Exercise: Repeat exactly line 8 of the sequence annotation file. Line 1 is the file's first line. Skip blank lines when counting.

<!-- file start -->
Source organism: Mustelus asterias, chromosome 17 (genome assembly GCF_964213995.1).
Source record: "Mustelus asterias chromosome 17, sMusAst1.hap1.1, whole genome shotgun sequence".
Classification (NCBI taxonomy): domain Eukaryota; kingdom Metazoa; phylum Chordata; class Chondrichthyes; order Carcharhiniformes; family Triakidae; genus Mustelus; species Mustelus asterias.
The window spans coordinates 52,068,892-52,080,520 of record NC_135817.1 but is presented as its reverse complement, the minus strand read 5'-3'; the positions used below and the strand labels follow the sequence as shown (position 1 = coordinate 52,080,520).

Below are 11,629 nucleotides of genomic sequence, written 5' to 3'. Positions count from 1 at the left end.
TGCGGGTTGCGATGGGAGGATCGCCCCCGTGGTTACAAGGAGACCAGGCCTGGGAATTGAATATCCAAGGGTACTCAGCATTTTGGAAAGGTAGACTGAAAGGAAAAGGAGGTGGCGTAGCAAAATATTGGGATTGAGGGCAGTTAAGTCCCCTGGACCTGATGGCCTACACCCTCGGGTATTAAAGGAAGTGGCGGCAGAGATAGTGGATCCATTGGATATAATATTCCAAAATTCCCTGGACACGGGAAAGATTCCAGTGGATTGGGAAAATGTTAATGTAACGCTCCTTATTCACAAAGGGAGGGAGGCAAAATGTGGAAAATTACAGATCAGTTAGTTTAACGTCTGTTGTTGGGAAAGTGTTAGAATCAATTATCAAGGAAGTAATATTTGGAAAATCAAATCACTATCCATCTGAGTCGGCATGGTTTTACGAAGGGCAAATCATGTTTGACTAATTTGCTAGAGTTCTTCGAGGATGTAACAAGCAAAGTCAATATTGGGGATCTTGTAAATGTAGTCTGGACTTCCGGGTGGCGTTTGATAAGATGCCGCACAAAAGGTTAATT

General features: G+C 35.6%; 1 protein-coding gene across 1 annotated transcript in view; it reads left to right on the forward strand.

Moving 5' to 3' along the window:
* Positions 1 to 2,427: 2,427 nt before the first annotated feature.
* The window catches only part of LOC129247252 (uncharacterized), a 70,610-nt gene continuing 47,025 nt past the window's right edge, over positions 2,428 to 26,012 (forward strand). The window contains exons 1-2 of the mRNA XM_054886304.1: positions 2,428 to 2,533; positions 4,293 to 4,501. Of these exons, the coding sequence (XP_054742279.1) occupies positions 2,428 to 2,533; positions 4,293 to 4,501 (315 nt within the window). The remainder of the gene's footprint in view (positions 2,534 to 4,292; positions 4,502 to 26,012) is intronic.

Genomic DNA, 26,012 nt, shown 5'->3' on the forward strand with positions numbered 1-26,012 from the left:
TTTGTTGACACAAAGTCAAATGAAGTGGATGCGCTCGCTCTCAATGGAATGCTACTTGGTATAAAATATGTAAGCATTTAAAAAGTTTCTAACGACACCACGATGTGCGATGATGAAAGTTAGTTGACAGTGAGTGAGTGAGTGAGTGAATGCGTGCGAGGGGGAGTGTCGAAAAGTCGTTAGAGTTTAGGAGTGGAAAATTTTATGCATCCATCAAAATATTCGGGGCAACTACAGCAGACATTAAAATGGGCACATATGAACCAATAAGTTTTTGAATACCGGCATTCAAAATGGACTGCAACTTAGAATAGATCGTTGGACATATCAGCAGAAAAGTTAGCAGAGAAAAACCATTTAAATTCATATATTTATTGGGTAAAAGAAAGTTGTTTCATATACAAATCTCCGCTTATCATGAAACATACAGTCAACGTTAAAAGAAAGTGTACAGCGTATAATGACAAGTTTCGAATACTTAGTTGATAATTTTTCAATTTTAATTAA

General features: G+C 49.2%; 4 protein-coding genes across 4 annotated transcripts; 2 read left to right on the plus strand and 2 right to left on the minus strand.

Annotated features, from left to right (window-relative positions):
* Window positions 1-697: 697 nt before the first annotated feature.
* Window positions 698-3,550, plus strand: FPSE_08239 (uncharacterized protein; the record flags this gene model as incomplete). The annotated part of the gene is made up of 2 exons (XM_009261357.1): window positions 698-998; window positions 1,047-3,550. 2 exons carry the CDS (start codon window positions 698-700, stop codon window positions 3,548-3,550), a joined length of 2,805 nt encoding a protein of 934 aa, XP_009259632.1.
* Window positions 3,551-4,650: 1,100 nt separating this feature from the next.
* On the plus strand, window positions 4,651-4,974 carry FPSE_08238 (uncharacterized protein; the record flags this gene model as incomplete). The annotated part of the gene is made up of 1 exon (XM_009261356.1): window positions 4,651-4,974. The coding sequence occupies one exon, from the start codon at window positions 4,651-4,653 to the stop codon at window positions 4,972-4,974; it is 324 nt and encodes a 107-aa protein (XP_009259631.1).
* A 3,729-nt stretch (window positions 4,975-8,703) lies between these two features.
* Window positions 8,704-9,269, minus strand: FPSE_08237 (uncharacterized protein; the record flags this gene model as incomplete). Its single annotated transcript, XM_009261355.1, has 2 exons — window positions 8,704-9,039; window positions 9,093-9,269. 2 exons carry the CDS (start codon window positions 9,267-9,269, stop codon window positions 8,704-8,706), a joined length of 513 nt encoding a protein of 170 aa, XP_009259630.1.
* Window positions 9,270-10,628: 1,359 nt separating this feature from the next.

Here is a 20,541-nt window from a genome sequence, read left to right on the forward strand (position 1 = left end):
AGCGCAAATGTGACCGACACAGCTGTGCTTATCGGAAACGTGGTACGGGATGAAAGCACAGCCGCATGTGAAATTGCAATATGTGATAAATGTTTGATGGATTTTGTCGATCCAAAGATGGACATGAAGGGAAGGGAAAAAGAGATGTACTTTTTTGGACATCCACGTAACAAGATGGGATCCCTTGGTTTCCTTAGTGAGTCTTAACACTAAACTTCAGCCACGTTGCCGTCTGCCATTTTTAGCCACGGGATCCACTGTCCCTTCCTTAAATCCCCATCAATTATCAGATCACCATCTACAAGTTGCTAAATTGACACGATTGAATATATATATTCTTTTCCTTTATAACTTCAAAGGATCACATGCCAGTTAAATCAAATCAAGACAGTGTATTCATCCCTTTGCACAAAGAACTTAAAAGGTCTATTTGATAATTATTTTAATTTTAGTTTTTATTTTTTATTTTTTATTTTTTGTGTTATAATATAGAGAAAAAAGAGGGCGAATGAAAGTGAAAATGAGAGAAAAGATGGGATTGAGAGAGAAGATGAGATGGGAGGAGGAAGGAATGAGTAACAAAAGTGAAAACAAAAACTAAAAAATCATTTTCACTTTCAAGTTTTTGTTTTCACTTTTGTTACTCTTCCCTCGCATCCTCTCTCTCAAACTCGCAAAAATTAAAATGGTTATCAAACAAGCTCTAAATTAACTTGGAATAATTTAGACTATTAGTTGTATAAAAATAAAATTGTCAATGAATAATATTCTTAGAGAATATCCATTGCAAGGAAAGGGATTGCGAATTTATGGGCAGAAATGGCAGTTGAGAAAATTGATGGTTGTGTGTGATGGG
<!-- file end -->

Moving 5' to 3' along the window: